Alltings mått: frågan om Protagoras' humanism
Research output: Contribution to journal › Article
In opposition to the traditional interpretation of Protagoras's Homo Mensura-Satz ("Man is the measure of all things") as a founding tenet of Western humanism, this essay challenges the notion of an inherent anthropocentrism of the dictum (that all things are relative to man as species or individual). In a reading of the most important sources of antiquity, namely Plato, Aristotle and Sextus Empiricus, the sophist rather appears to base his thesis on ideas in Presocratic philosophy of nature as a becoming. The measure is then the capturing of a state of things out of this flow in a moment of perception, which is thought as the material relationship between the momentary qualitites of that which perceives and that which is perceived. Consequently, it is the measure which is central, not man, who is yet another instance of confluent qualities out of the potentiality of things; but man, like everything else, can always become anything else, including the non-human.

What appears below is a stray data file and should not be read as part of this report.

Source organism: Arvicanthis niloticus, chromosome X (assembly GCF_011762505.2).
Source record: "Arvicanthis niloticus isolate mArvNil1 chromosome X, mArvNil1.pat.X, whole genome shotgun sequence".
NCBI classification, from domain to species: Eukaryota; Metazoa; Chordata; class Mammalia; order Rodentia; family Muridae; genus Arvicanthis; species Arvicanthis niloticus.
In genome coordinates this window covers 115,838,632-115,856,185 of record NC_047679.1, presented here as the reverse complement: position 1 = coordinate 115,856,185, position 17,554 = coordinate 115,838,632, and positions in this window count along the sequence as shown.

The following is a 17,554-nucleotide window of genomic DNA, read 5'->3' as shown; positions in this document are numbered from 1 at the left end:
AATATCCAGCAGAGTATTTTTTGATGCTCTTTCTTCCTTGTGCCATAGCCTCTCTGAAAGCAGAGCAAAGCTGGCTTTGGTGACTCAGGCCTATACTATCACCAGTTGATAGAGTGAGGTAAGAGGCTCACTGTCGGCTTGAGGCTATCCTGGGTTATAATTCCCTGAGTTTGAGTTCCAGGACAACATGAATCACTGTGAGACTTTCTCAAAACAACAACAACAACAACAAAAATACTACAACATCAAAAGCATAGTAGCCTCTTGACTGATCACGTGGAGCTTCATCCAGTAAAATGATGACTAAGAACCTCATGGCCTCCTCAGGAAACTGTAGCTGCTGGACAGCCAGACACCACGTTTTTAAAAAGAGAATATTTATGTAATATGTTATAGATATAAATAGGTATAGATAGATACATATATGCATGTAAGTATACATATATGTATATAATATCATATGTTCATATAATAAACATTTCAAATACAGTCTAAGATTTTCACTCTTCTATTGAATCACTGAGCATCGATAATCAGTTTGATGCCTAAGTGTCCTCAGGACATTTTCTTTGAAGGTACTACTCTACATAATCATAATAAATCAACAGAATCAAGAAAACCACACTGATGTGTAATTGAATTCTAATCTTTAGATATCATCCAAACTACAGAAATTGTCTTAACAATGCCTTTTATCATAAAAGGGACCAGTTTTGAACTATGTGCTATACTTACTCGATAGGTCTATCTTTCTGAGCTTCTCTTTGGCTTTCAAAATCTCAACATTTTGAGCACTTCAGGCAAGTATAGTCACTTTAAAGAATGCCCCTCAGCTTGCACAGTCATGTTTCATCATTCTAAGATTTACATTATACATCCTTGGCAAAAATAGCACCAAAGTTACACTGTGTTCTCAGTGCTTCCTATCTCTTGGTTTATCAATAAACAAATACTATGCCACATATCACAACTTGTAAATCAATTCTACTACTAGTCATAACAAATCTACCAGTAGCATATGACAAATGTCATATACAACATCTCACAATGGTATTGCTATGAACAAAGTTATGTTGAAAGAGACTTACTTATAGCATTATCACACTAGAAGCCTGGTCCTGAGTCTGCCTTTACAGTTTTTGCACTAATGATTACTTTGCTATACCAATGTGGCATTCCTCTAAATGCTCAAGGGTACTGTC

|Research areas and keywords||
Subject classification (UKÄ) – MANDATORY
|Publication status||Published - 2007|